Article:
Unfortunately, it did not. Though the HTC One M8 can take bright and sharp photos in most settings, we noticed that in low light settings it isn’t on par with what other manufacturers offer; but we did like the two-tone flash that does an excellent job in dark settings. HTC also removed the Optical Image Stabilization (OIS) from the rear camera. With the lack of OIS, moving subjects are difficult to capture cleanly.

In lights of the increasing trend of selfies, HTC decided to go with the 5-megapixel front-facing camera. We did a couple video calls with it and the other party certainly appreciated the clarity.

Audio & Call Quality

We’ve had no trouble connecting to AT&T’s network on the HTC One M8. The same goes for making or receiving calls on the device. We noticed that in a noisier environment, it tend to be difficult to hear the other party on the call.

The dual front-facing speakers on the HTC One M8 remained to be one of the best in the market. They are as loud as ever, though we did notice that it’s a little soft on the bass. But we have no doubt that this is one of the best devices to watch a movie on or listen to music from.


The HTC One M8 GPe does not come with the usual pre-loaded HTC’s Sense user interface. Instead, it comes with vanilla Android, similar to what the Nexus line devices have. However, unlike its previous predecessor where users are not able to fully utilize the device’s features in vanilla Android, the HTC One M8 GPe is now able to use features like the Duo Camera. While not every HTC app in the Play Store will work on the HTC One M8 GPe, users are still be able to get access to some of the essentials.

Currently, there are only a handful of applications by HTC made available to the One M8 GPe users, but only two really stand out.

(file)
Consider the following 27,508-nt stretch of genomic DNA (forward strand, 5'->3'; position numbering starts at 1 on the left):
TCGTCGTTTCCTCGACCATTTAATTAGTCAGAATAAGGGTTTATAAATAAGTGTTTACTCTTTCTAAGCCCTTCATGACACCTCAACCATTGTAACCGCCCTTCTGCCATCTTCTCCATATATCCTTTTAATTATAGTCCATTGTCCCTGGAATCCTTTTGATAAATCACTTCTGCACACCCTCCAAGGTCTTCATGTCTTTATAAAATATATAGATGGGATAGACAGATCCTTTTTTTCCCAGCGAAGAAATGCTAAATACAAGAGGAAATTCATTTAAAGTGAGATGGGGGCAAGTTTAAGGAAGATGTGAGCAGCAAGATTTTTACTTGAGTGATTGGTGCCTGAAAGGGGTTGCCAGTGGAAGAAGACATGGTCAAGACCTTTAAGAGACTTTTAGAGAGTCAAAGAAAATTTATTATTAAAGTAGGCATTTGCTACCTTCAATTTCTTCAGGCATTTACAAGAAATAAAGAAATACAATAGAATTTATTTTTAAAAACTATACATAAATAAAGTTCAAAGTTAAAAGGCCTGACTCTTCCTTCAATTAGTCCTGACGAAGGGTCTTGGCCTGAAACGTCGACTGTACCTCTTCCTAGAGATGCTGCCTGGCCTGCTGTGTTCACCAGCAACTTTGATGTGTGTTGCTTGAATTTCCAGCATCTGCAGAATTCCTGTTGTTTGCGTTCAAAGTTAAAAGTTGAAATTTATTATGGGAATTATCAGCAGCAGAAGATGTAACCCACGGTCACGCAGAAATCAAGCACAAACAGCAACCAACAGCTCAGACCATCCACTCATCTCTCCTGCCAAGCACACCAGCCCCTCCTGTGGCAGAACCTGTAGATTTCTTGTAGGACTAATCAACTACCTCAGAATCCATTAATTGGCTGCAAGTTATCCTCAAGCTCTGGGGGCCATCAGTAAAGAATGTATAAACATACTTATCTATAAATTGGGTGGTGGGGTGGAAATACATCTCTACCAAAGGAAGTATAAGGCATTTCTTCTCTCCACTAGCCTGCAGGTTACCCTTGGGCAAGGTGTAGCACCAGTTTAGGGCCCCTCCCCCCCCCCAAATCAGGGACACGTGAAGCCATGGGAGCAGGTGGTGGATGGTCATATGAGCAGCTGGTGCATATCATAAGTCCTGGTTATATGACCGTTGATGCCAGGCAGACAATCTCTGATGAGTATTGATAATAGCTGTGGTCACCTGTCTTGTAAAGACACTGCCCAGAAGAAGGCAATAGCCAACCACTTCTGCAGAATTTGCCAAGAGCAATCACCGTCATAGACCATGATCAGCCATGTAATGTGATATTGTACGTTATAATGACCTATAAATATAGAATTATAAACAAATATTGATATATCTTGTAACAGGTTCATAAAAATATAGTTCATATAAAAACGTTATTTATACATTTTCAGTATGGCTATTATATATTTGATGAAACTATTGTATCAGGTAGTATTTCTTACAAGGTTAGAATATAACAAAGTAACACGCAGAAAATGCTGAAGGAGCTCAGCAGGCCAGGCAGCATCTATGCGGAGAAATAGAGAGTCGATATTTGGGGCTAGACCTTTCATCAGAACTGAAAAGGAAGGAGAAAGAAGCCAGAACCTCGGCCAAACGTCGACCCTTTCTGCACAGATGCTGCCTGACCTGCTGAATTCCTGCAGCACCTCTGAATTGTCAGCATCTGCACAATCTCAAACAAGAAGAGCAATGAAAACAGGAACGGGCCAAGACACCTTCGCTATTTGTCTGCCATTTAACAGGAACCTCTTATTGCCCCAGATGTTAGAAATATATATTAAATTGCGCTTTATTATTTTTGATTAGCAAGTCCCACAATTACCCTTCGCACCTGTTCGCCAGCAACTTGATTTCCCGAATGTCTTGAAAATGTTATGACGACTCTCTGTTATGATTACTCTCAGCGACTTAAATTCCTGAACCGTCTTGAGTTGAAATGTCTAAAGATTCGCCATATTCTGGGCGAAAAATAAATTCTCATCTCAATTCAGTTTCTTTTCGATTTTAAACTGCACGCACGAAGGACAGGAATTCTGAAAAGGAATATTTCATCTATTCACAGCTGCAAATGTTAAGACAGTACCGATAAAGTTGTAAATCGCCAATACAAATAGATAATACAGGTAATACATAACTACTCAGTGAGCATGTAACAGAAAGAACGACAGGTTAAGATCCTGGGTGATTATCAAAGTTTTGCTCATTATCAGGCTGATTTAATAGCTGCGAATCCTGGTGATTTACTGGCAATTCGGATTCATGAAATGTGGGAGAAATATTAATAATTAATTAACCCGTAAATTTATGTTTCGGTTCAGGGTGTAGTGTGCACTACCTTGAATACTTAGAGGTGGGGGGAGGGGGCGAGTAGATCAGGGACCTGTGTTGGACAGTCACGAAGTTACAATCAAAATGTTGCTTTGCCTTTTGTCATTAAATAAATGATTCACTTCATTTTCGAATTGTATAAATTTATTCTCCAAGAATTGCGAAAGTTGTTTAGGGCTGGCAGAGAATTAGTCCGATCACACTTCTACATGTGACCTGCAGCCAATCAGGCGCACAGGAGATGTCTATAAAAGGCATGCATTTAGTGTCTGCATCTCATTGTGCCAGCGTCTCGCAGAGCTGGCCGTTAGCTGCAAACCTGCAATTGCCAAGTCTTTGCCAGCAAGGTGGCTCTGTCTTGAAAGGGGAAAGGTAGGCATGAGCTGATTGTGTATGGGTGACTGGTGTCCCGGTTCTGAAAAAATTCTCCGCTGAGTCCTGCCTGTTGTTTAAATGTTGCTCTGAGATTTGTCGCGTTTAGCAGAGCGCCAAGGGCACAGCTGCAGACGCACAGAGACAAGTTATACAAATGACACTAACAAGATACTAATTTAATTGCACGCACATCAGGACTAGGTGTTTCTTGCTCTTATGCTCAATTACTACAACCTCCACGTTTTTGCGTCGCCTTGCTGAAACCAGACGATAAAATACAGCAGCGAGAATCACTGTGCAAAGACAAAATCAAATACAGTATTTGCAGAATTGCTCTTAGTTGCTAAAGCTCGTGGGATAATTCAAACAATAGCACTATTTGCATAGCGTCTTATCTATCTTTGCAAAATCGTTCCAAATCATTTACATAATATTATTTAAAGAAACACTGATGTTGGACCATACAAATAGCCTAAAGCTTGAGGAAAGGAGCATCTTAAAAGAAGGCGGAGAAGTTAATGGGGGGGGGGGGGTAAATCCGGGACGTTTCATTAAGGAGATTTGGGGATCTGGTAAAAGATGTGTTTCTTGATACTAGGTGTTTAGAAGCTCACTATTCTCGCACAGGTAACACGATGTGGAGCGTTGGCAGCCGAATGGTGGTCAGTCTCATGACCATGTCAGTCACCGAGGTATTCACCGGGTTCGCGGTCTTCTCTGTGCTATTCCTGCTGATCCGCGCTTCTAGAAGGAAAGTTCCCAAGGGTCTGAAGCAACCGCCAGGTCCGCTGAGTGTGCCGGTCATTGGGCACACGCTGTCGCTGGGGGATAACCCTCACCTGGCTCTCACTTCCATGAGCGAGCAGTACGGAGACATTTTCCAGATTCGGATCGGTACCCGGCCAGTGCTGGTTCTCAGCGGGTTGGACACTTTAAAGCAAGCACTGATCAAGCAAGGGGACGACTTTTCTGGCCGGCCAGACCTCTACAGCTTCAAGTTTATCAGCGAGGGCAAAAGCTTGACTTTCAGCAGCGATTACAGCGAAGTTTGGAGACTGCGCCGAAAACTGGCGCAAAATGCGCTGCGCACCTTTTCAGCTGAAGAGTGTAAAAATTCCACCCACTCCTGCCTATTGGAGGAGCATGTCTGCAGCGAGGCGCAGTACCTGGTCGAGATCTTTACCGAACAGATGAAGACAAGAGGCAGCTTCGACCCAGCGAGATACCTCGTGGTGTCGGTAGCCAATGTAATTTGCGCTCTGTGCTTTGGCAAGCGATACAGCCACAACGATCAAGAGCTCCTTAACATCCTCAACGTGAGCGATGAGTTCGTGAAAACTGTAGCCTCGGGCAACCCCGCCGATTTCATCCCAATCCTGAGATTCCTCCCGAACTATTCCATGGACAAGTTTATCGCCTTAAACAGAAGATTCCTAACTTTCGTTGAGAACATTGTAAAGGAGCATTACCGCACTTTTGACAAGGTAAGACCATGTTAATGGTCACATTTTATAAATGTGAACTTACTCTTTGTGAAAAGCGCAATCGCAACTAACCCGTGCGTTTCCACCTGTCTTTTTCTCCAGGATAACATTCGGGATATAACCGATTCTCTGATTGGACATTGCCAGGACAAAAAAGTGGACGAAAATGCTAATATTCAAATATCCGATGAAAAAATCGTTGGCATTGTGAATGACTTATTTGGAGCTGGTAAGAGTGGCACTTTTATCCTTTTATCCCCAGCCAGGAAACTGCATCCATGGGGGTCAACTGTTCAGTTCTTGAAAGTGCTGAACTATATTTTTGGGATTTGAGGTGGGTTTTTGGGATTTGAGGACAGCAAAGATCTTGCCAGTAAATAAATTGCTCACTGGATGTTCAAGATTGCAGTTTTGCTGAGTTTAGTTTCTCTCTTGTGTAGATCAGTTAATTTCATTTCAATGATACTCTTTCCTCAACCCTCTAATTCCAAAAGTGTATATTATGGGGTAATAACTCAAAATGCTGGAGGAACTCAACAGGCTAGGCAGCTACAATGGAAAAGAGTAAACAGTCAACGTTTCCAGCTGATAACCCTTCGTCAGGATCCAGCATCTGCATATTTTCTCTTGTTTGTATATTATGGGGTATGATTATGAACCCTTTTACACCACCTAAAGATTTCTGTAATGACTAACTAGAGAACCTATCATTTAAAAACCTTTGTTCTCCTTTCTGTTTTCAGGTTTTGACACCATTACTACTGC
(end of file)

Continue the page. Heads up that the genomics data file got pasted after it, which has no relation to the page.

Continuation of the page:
HTC Dot View

One of these features is the HTC Dot View. While the Dot View case is supported on the HTC One M8 GPe, its functionality has been stripped down to a minimum. It will display the time and the weather conditions, and users will be able to answer calls, but that’s about it. This is because the supported notifications for the Dot View case on the original One M8 are limited to HTC-made applications only.

HTC Sense TV

The other app of note is HTC TV, which is definitely a great to have. This app allows users to browse TV content, as well as being used as a universal remote.

There are also a number of noticeable features, such as the Motion Launch feature. As mentioned before, a quick double-tap will wake the device. A quick swipe in any direction will unlock the device while holding the device in the landscape orientation and pressing one of the volume buttons will launch the camera application.

While users will only have the Google Camera available to them out of the box, users will still have the option to take advantage of a few of the “Duo Camera” photo editing features. Only the UFocus and Dimension Plus are available but these two features are the only ones that matters.

Ufocus is an editing mode that allows its users to switch the focal point of an image after shooting while Dimension Plus allows for some tilting of the photo to create a 3D effect. It combines the data from the two cameras so that users can shift the photo perspective slightly by tilting the device.

Final Thoughts

With the HTC One M8 GPe, HTC has stuck to its guns and refined its previous flagship. In many ways, they succeeded: the new One improved upon almost every aspect that failed the 2013’s flagship. The one stumbling block is, quite frankly, the UltraPixel camera. We really did hope that with the improved UltraPixel, it would offer a better camera experience but alas, it did not. And that’s such a pity due to the amount of hard work that goes into the design and manufacturing of the HTC One M8.

About Allistair Lee

Founder and Editor-in-Chief of Pocket Insider. Allistair has been a tech enthusiast since he was at the age of 15. His current interest includes Android smartphones and tablets, among many other devices.